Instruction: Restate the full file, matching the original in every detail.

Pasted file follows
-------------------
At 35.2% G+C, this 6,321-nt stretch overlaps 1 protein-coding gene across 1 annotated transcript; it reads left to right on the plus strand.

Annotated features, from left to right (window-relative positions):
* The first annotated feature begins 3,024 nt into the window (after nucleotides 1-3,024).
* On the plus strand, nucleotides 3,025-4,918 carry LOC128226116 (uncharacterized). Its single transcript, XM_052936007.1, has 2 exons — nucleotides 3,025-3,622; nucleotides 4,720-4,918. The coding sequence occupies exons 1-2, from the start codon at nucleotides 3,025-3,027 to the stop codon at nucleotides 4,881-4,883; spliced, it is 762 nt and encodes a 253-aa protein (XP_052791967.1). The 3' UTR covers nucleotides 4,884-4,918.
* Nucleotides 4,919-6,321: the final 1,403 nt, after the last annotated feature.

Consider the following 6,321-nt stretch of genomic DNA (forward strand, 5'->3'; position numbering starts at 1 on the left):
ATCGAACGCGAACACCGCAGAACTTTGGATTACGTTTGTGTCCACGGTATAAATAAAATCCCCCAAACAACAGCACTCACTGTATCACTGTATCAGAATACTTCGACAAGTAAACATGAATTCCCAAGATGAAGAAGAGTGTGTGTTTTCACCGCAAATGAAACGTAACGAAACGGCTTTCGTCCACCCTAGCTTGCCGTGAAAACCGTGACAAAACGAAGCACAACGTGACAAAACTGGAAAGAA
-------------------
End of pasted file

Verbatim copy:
At 35.2% G+C, this 6,321-nt stretch overlaps 1 protein-coding gene across 1 annotated transcript; it reads left to right on the plus strand.

Annotated features, from left to right (window-relative positions):
* The first annotated feature begins 3,024 nt into the window (after nucleotides 1-3,024).
* On the plus strand, nucleotides 3,025-4,918 carry LOC128226116 (uncharacterized). Its single transcript, XM_052936007.1, has 2 exons — nucleotides 3,025-3,622; nucleotides 4,720-4,918. The coding sequence occupies exons 1-2, from the start codon at nucleotides 3,025-3,027 to the stop codon at nucleotides 4,881-4,883; spliced, it is 762 nt and encodes a 253-aa protein (XP_052791967.1). The 3' UTR covers nucleotides 4,884-4,918.
* Nucleotides 4,919-6,321: the final 1,403 nt, after the last annotated feature.

Consider the following 6,321-nt stretch of genomic DNA (forward strand, 5'->3'; position numbering starts at 1 on the left):
ATCGAACGCGAACACCGCAGAACTTTGGATTACGTTTGTGTCCACGGTATAAATAAAATCCCCCAAACAACAGCACTCACTGTATCACTGTATCAGAATACTTCGACAAGTAAACATGAATTCCCAAGATGAAGAAGAGTGTGTGTTTTCACCGCAAATGAAACGTAACGAAACGGCTTTCGTCCACCCTAGCTTGCCGTGAAAACCGTGACAAAACGAAGCACAACGTGACAAAACTGGAAAGAA